Spinal Care, Neurology, Spinal Medical Advice and Information.

Dilantin Hypersensitivity Syndrome


Dilantin, like most anticonvulsant drugs, demonstrates a variety of metabolic activity and thus may produce many untoward effects, both chronic and acute. A "phenytoin syndrome" has been recognized since 1950. This hypersensitivity syndrome is typically characterized by fever, cutaneous eruption, lymphadenopathy, and hepatitis, but may be accompanied by a constellation of other clinical manifestations. Among the latter are interstitial nephritis, anemia, interstitial pulmonary infiltrates, thrombocytopenia, eosinophilia, myopathy, and diffuse intravascular coagulation.

This distinctive hypersensitivity reaction occurs mainly in black males and has been seen in patients from the pediatric age group up to as old as 66 years. General hypersensitivity reactions to phenytoin are mild and not rare. In fact the incidence of mild morbilliform rash secondary to phenytoin therapy may be as high as 10%. The rash may become desquamative and pruritic in two thirds of the patients and is sometimes mistaken for rubella. The white blood count may be normal or low early but usually gives way to a brisk leukocytosis with marked eosinophilia and relative lymphocytosis. Eosinophilia occurs in upwards of 70% of cases, reaching counts of 35%. Atypical lymphocytes, possibly a reflection of changes in the lymph nodes, has been reported in nearly 40-50% of patients reaching a count of 48-50%. Atypical lymphocytes in the clinical syndrome may be confused with infectious mononucleosis.

The most worrisome aspect of the phenytoin hypersensitivity syndrome is the hepatotoxicity that may accompany this syndrome. In phenytoin- induced hepatotoxicity the liver damage may be one which resolves promptly or may proceed to fatal hepatic necrosis in up to 40% of patients. This hepatic necrosis will continue even after removal of the offending drug. The hepatotoxicity is often first noticed as pain in the right upper quadrant, elevation in the transaminase and jaundice. There is nothing specific about the liver biopsy which points to phenytoin hepatitis, although with the clinical syndrome, this histologic picture of hepatitis, with or without cholestasis but with eosinophilia, is suggestive.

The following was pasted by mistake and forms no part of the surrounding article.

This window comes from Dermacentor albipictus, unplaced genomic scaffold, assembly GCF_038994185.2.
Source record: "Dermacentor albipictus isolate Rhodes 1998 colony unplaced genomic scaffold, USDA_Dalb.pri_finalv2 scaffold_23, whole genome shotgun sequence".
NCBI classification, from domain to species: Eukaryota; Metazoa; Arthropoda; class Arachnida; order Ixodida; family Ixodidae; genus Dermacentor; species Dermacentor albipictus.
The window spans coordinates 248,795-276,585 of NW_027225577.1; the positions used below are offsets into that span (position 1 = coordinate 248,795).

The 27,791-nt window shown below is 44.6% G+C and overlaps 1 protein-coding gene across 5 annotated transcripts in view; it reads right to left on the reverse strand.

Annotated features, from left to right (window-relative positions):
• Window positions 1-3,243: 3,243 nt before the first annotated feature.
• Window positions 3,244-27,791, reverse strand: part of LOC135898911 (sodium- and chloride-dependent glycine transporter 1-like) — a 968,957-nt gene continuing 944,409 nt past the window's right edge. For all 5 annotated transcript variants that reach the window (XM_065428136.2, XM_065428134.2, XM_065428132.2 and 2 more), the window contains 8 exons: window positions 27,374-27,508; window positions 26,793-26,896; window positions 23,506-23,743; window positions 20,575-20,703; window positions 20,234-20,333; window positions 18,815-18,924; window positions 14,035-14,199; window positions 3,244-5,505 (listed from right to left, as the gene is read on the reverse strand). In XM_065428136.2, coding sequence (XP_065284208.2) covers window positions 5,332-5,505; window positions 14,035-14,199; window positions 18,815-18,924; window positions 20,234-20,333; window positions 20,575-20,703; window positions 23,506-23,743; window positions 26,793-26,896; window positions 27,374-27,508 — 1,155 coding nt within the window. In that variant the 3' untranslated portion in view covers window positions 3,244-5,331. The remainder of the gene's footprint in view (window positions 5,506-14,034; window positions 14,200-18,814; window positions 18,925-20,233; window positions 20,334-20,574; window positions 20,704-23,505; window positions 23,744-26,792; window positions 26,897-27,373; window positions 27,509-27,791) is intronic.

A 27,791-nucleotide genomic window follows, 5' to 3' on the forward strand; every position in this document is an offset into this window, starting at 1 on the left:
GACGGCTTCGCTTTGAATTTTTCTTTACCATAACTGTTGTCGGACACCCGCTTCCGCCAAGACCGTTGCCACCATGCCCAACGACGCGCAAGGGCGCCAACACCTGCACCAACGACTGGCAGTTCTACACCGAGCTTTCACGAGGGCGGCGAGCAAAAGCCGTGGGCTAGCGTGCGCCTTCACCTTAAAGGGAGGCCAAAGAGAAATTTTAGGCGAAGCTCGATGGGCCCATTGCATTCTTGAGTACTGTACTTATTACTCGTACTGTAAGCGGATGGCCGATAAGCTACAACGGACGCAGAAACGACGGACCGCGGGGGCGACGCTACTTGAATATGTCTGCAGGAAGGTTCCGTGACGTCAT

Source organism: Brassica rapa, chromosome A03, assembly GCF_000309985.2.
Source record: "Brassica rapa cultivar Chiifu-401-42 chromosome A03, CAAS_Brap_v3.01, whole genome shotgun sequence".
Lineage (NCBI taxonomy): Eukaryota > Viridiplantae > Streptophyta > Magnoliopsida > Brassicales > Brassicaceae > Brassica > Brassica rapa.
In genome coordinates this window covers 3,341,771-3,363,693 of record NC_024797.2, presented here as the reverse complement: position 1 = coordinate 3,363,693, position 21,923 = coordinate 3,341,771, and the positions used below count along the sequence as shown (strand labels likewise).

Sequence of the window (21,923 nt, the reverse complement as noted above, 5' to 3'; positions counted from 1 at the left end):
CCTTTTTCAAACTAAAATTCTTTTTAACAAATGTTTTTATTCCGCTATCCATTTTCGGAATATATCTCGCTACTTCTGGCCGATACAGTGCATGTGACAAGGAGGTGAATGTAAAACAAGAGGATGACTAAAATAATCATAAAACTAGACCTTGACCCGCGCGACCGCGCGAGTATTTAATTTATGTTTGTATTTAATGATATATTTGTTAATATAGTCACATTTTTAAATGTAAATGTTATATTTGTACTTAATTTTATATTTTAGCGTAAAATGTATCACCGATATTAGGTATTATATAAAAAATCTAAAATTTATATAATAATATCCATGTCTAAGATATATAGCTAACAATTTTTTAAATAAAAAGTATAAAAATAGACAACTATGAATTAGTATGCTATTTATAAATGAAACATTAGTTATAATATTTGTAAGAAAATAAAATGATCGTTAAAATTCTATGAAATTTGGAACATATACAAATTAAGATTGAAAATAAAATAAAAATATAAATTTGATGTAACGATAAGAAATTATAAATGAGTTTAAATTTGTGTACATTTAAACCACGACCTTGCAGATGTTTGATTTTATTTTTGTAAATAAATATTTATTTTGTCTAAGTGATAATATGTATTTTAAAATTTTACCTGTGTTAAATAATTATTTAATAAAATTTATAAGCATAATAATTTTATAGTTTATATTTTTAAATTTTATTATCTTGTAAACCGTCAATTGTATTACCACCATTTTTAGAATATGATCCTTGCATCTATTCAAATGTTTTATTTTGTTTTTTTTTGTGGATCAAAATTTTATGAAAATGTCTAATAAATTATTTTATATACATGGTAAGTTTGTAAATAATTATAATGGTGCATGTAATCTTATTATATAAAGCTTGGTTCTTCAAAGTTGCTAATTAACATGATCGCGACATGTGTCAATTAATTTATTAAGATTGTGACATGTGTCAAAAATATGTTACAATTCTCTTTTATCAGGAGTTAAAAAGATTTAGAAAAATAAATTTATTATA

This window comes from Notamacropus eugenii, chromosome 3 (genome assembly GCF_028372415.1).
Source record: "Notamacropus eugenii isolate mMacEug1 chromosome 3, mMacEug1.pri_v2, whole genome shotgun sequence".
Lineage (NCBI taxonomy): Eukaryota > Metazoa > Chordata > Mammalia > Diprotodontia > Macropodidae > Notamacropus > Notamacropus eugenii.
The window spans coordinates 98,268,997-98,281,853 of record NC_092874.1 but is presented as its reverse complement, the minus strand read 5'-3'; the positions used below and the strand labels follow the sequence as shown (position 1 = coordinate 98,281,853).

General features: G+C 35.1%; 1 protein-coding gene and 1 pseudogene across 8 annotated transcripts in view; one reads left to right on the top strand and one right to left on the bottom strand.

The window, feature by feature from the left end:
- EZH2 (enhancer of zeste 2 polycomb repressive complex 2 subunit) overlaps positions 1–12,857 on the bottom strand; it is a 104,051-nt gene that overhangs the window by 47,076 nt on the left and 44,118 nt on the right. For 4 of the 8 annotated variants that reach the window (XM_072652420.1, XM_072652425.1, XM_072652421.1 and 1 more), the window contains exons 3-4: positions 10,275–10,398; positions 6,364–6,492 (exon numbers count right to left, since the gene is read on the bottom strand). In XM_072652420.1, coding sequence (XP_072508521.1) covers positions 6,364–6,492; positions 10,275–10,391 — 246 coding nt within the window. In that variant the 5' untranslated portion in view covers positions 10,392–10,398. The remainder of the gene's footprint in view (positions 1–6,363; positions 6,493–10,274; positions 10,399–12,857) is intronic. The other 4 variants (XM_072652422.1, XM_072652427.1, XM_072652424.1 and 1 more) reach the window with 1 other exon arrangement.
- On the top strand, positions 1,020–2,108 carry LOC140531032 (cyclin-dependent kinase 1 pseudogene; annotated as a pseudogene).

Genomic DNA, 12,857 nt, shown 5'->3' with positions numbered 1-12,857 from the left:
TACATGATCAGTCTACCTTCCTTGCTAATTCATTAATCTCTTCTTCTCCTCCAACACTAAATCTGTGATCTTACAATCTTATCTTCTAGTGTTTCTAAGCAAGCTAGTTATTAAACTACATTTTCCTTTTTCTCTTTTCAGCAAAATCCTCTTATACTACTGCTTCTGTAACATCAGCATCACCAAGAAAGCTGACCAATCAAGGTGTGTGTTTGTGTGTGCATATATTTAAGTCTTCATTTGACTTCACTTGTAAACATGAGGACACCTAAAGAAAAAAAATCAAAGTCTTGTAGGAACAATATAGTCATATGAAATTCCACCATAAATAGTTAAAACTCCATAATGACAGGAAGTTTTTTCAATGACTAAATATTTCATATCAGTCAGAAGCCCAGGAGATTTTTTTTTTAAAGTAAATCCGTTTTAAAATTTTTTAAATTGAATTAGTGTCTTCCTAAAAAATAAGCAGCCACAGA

There may be fatty infiltration or cellular infiltration, or both, with variable amounts of mononuclear cells, segmented leukocytes and eosinophils in the portal and lobular areas; or focal (centrilobular) or diffuse parenchymal necrosis. There may be necrotizing vasculitis. There is often sinusoidal budding and congestion with inspissated bile plugs. Overall there appears to be mixed hepatocellular damage of cholestasis and necrosis. Occasionally the clinical symptoms may recur after apparent recovery.

The pathogenesis of phenytoin-induced hepatotoxicity remains unexplained. Genetic susceptibility has been postulated, but the eosinophilia, rash, lymphadenopathy, fever and exfoliative dermatitis suggests a hypersensitivity reaction. Ten months after recovery from phenytoin hepatotoxicity, blood lymphocytes of one patient recognized the drug as a previously encountered antigen. Circulating antibodies to the drug hapten have also been demonstrated. The lack of relation between dose and blood level excludes a direct toxic effect.

It is hard to evaluate the effectiveness of proposed treatments for dilantin-induced hepatotoxicity because the outcome is unpredictable and some patients spontaneously improve. In any case, immediate withdrawal of phenytoin is mandatory. Steroids have been used in over half the cases of phenytoin-induced hepatotoxicity reported in the literature. Although they were thought to suppress the hypersensitivity phenomenon, they may not be beneficial, and may even be detrimental, because gastrointestinal hemorrhage and perforation may complicate therapy. Exchange blood transfusions have been employed, although some doubt has been expressed about their safety and efficacy. Another noted undesirable effect of steroid use is the occurrence of "flare-ups" when the dose of steroids is tapered after the reaction has cleared. Nonetheless, the outcome depends upon the severity and extent of the liver damage and treatment is mainly supportive.

Phenytoin-induced hepatotoxicity imparts significant morbidity and mortality. Potentially fatal hepatic necrosis can develop at virtually any time with any dose. Clinicians must be alert to patients receiving phenytoin therapy who present with vague complaints and symptom complexes suggestive of measles, infectious mononucleosis or influenza, inasmuch as early detection, intervention and treatment are mandatory for a successful outcome.